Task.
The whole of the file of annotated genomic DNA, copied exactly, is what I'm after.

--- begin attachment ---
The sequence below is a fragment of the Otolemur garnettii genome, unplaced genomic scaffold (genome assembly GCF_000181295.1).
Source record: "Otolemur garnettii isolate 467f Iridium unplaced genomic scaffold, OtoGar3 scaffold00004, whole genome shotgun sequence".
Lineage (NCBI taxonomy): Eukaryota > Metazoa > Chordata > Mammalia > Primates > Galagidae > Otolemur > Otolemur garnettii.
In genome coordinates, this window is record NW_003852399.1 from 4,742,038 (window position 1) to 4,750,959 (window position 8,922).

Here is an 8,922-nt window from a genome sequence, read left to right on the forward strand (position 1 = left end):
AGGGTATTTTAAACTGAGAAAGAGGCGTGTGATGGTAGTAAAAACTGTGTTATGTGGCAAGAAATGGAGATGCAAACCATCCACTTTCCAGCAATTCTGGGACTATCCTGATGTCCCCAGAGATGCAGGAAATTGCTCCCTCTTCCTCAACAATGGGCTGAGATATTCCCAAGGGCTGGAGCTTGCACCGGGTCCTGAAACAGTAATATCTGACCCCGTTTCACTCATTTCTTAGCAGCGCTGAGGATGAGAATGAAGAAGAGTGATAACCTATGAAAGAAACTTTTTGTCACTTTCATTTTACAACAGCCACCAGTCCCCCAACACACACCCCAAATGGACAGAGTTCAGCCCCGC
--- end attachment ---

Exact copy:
The sequence below is a fragment of the Otolemur garnettii genome, unplaced genomic scaffold (genome assembly GCF_000181295.1).
Source record: "Otolemur garnettii isolate 467f Iridium unplaced genomic scaffold, OtoGar3 scaffold00004, whole genome shotgun sequence".
Lineage (NCBI taxonomy): Eukaryota > Metazoa > Chordata > Mammalia > Primates > Galagidae > Otolemur > Otolemur garnettii.
In genome coordinates, this window is record NW_003852399.1 from 4,742,038 (window position 1) to 4,750,959 (window position 8,922).

Here is an 8,922-nt window from a genome sequence, read left to right on the forward strand (position 1 = left end):
AGGGTATTTTAAACTGAGAAAGAGGCGTGTGATGGTAGTAAAAACTGTGTTATGTGGCAAGAAATGGAGATGCAAACCATCCACTTTCCAGCAATTCTGGGACTATCCTGATGTCCCCAGAGATGCAGGAAATTGCTCCCTCTTCCTCAACAATGGGCTGAGATATTCCCAAGGGCTGGAGCTTGCACCGGGTCCTGAAACAGTAATATCTGACCCCGTTTCACTCATTTCTTAGCAGCGCTGAGGATGAGAATGAAGAAGAGTGATAACCTATGAAAGAAACTTTTTGTCACTTTCATTTTACAACAGCCACCAGTCCCCCAACACACACCCCAAATGGACAGAGTTCAGCCCCGC